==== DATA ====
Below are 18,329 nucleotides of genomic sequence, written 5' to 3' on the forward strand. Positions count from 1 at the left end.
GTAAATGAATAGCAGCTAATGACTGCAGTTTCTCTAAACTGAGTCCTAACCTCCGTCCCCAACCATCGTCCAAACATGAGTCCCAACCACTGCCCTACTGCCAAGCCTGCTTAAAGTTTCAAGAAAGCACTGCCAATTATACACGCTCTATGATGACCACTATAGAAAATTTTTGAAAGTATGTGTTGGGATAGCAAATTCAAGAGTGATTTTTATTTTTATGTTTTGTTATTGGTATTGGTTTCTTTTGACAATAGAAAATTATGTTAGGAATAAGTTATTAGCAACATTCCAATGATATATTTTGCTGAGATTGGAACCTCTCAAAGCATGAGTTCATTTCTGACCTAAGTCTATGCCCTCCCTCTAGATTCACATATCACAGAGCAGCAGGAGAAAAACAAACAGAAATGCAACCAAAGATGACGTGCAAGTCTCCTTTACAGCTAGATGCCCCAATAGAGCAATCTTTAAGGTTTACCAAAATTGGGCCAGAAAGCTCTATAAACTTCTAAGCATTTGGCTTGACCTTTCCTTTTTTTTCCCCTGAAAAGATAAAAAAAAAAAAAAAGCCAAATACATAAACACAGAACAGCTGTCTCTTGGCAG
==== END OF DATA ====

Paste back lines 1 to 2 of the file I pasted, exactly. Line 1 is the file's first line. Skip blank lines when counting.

Below are 18,329 nucleotides of genomic sequence, written 5' to 3' on the forward strand. Positions count from 1 at the left end.
GTAAATGAATAGCAGCTAATGACTGCAGTTTCTCTAAACTGAGTCCTAACCTCCGTCCCCAACCATCGTCCAAACATGAGTCCCAACCACTGCCCTACTGCCAAGCCTGCTTAAAGTTTCAAGAAAGCACTGCCAATTATACACGCTCTATGATGACCACTATAGAAAATTTTTGAAAGTATGTGTTGGGATAGCAAATTCAAGAGTGATTTTTATTTTTATGTTTTGTTATTGGTATTGGTTTCTTTTGACAATAGAAAATTATGTTAGGAATAAGTTATTAGCAACATTCCAATGATATATTTTGCTGAGATTGGAACCTCTCAAAGCATGAGTTCATTTCTGACCTAAGTCTATGCCCTCCCTCTAGATTCACATATCACAGAGCAGCAGGAGAAAAACAAACAGAAATGCAACCAAAGATGACGTGCAAGTCTCCTTTACAGCTAGATGCCCCAATAGAGCAATCTTTAAGGTTTACCAAAATTGGGCCAGAAAGCTCTATAAACTTCTAAGCATTTGGCTTGACCTTTCCTTTTTTTTCCCCTGAAAAGATAAAAAAAAAAAAAAAGCCAAATACATAAACACAGAACAGCTGTCTCTTGGCAG